James Cleverly is MP for Braintree.

Britain is booming. British people and British businesses should be proud of what they have achieved in recent years, particularly in comparison to the slow and ponderous Eurozone. While the UK has confronted and overcome the difficulties of the last decade, the EU has shown that is too inflexible to successfully handle the challenges and opportunities of the 21st Century.

We have cut unemployment because of our flexible job market and the Chancellor’s decisions on welfare and the economy, while in Europe unemployment is rampant. We instinctively look towards new and growing markets for trade and inward investment, while the EU is becoming increasingly defensive and introspective. We understand that cutting regulation and taxes frees people and businesses to prosper, while the EU still churns out miles of red tape and taxes until the pips squeak. The last few years have convinced me that Britain would be better able to grow, trade with emerging markets, flourish and prosper if it were outside the EU.

I have not dismissed the renegotiation out of hand; I have supported the Prime Minister’s efforts to secure a new deal from the EU and I still hope he can persuade other heads of government to embrace meaningful change. It has, however, become increasingly clear that despite the Greek crisis, the refugee crisis, border control chaos and economic stagnation, the EU still doesn’t see the need for fundamental reform.

I want the Prime Minister to get the very best deal possible from these renegotiations. This referendum is too close to call and if the UK votes to remain in the EU I want it to be on the best terms available. If we vote to leave then the deal will form the basis for our post-membership relationship. Either way it is better if David Cameron gets a good deal.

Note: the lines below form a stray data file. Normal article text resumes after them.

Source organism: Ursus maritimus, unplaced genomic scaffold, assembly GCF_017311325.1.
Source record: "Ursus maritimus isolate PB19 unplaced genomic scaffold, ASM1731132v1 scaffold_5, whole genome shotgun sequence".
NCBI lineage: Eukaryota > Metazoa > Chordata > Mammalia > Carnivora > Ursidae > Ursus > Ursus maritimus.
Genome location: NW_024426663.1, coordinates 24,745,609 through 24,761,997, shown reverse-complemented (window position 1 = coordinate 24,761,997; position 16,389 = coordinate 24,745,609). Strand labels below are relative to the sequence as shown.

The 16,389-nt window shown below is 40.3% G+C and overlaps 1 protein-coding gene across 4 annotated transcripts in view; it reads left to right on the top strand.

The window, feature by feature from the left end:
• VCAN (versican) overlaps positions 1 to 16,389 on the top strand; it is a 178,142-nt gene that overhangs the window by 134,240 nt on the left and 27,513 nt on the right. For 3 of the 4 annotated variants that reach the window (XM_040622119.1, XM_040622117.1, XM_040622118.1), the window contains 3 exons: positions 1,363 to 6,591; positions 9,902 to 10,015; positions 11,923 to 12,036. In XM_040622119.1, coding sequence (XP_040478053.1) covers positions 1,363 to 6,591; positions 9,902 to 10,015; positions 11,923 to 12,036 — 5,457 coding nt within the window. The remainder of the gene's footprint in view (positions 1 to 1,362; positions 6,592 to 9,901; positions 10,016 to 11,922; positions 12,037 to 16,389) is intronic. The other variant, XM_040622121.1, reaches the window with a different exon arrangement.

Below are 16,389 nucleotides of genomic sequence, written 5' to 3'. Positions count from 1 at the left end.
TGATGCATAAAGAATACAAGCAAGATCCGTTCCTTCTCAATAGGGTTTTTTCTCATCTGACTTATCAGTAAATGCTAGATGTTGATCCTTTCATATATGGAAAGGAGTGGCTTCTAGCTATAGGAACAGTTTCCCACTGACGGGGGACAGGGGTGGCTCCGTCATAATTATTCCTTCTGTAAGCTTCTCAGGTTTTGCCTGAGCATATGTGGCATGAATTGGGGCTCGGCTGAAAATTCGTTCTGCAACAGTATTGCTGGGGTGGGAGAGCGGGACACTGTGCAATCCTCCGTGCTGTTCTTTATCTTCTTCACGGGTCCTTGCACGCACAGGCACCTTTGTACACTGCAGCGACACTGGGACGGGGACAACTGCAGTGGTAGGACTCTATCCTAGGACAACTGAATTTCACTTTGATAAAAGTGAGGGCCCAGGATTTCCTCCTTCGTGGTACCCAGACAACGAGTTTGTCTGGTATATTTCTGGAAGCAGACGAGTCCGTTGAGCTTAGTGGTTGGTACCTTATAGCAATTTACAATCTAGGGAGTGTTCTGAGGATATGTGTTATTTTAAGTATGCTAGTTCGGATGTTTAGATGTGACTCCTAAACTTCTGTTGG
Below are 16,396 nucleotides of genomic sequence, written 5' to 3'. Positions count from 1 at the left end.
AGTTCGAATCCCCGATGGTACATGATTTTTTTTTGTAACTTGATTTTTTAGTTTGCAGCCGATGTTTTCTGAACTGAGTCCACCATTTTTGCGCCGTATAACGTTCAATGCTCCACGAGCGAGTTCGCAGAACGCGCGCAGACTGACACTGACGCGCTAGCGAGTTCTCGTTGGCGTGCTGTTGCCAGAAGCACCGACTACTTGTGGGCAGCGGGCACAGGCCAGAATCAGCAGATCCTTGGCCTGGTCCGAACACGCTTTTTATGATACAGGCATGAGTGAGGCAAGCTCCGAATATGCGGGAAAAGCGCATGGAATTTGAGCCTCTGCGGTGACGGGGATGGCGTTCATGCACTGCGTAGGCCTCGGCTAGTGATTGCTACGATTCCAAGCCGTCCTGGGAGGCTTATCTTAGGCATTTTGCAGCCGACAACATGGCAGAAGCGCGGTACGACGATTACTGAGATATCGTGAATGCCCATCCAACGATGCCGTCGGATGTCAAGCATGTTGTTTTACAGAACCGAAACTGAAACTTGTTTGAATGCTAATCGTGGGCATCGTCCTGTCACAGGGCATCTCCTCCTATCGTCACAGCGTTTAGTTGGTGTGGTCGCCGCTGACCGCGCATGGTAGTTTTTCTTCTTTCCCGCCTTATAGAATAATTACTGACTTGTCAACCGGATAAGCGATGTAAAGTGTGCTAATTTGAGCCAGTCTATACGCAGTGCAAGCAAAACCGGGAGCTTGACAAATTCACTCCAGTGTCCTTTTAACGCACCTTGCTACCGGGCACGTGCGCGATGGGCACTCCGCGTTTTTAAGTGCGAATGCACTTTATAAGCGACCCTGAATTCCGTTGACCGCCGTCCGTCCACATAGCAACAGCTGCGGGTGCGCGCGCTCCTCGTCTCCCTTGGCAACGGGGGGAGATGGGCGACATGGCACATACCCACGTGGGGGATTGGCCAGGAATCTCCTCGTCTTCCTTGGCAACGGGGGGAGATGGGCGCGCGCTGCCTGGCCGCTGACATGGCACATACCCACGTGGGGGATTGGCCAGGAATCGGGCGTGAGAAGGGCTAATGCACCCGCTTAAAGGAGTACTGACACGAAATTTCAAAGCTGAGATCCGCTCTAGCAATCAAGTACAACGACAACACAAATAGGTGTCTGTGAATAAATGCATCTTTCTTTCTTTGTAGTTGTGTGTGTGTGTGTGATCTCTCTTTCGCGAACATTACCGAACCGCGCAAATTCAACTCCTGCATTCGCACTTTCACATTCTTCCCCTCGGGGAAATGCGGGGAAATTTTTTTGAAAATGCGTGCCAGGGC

If our EU partners don’t believe that there are any circumstances under which we’d leave, why would they make any meaningful concessions? When big beasts say that the EU is deeply flawed in many ways and unwilling to change but that we should nevertheless stay in, it weakens the Prime Minister’s hand.

I have made my position clear now, ahead of the February renegotiation meeting, in the hope that EU leaders realise that they still need to give ground to win over the UK. It may feel like a stone in his shoe and it will be reported as disloyal but it is massively to the Prime Minister’s benefit for there to be a credible and active Vote Leave campaign.

Over the course of the campaign all Conservatives should remember that there would be no renegotiation without the referendum, no referendum without a Conservative victory, and no Conservative victory without David Cameron. Those expecting, or hoping, that I will slate the Prime Minister over the EU will be left disappointed. I don’t see anyone else who would have done a better job in these talks but I fear the people he is negotiating with just don’t get it.

I wrote a post for this site last year saying that Conservatives should conduct this referendum campaign in a way that doesn’t undermine our ability to work together afterwards. I stand by every word of that. I will be campaigning for an issue I feel strongly about, not campaigning against colleagues who disagree with my position. Some of my closest political friends will probably campaign to remain and I have no intention of losing them as friends over this issue.

Not only is there a chance for us to show that a referendum campaign can be conducted professionally, but Conservatives should be seen heading up both sides of this debate. This will be one of the highest profile activities of 2016 and if we don’t also front both camps then another political party will. Neither Labour nor UKIP deserve the media boost that heading the Leave campaign will give.

The case for a new relationship with European and global economies is overwhelming. The EU too often hinders Britain’s ability to trade across the globe and pursues discriminatory policies that hold back developing nations. We need new relationships and, without that fundamental change in the EU, the only way that will be possible is for the UK to leave.